Melissa Bank's debut, The Girls' Guide to Hunting and Fishing, had been on my "to read" list since it came out in 1999. I managed to finally get around to picking up a copy last year, and then to finally read it now.
The book got a lot of buzz when it came out. It looked hip. It was hailed as a collection of linked short stories about "the alternately confusing and empowering state of being female in late-twentieth-century America" by ELLE. They should have specified the "state of being a NEW YORK female..." because other than us being female, I felt no connection to the characters.
What I did enjoy was how the collection was structured -- beginning with Jane in her youth, bouncing to other female characters whose lives intersect in some way with Jane's, and then back to Jane all grown up and a little bit wiser, but still not-quite-adept at finding out how to be herself in a relationship (if she ever finds out who she really is in the first place). What I did not enjoy was that Jane did not seem to experience much emotional growth. Things happened to her. She reacted.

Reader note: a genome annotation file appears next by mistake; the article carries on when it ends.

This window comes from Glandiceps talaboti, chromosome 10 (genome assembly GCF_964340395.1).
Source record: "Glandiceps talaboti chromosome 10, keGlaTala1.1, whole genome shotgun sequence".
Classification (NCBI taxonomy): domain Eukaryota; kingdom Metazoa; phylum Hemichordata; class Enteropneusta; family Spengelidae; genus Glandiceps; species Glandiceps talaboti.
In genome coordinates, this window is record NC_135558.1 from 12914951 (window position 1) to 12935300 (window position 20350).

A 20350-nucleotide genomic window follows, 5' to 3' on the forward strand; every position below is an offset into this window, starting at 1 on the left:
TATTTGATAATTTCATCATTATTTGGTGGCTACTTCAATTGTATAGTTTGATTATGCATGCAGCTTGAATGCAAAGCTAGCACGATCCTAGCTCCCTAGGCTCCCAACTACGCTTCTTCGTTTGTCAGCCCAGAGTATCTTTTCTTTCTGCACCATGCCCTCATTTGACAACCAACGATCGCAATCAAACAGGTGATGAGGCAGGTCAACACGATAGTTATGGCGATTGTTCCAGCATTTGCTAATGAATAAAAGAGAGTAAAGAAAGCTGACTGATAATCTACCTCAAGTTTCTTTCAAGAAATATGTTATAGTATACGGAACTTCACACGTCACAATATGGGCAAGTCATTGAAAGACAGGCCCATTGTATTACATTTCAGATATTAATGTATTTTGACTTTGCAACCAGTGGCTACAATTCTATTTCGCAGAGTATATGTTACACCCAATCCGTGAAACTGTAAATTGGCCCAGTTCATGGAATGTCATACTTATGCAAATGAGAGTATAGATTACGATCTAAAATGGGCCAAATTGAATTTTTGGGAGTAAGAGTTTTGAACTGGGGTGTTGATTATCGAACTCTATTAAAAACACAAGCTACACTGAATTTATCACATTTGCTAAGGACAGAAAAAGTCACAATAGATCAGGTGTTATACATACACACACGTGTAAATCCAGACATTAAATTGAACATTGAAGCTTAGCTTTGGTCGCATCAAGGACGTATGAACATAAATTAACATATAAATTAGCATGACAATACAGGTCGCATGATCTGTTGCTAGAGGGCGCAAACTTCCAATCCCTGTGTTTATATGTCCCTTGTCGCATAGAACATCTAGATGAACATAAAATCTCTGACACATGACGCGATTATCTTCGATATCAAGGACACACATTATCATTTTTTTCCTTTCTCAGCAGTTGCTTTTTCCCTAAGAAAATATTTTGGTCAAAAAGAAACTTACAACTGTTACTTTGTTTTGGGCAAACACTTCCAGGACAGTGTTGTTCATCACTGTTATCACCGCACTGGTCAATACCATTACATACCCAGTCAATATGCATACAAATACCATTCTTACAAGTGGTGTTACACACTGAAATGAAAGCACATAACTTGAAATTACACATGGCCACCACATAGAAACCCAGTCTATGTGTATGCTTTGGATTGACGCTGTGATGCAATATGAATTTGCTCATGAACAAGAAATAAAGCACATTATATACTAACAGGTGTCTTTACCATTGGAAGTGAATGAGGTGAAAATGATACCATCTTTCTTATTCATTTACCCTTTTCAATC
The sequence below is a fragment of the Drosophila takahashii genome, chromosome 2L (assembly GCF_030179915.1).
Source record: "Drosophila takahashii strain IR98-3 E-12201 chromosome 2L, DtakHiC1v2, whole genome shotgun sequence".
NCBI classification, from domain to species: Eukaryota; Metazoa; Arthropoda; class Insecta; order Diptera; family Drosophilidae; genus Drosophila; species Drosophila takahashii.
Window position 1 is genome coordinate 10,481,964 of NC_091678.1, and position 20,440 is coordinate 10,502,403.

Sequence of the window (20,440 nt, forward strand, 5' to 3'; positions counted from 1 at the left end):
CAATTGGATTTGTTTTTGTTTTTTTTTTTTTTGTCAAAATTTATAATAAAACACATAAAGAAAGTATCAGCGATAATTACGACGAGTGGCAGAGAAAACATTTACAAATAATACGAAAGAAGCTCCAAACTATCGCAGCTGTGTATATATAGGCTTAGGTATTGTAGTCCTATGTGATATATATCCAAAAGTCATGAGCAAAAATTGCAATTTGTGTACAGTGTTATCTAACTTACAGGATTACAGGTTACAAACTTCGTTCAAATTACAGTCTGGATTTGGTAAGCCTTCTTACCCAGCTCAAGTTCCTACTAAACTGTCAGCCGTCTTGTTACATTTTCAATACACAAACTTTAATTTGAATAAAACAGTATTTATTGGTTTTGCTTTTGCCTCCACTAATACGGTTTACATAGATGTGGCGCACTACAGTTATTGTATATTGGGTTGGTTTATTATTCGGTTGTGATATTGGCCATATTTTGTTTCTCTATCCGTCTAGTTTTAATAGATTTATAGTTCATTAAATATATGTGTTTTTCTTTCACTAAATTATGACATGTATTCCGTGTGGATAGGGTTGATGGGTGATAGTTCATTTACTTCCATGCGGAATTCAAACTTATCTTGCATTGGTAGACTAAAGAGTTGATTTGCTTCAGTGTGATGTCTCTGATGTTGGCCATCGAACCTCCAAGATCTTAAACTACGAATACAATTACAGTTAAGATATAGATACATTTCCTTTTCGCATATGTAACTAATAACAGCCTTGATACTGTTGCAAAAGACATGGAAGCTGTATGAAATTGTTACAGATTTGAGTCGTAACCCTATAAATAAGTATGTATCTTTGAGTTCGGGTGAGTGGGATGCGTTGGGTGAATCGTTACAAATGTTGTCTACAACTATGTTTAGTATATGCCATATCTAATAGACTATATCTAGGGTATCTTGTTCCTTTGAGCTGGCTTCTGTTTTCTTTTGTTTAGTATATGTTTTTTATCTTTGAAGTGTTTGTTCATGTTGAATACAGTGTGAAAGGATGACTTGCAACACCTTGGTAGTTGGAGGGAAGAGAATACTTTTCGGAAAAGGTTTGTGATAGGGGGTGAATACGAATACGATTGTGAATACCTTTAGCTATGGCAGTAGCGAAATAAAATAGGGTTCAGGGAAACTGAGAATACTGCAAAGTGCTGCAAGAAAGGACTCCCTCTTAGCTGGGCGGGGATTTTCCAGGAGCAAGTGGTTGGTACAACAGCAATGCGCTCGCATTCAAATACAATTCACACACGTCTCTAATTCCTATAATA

Finishing The Girls' Guide to Hunting and Fishing, I realized I'm just not into books about single New York women with relationship problems. I was a different person when I put it on my "to read" list thirteen years ago. I'm just not the kind of person to enjoy these sorts of stories anymore.
Yes, this can be considered an "owl review" -- as reviewers in the business call them -- where the reviewer says something like "This book contained owls. I don't like owls. Therefore, I did not enjoy this book."
If you enjoy books about young New York City women finding their way in the world (think Sex in the City, The Nanny Diaries, etc.), then this might be for you. Check it out. If not, give it a pass.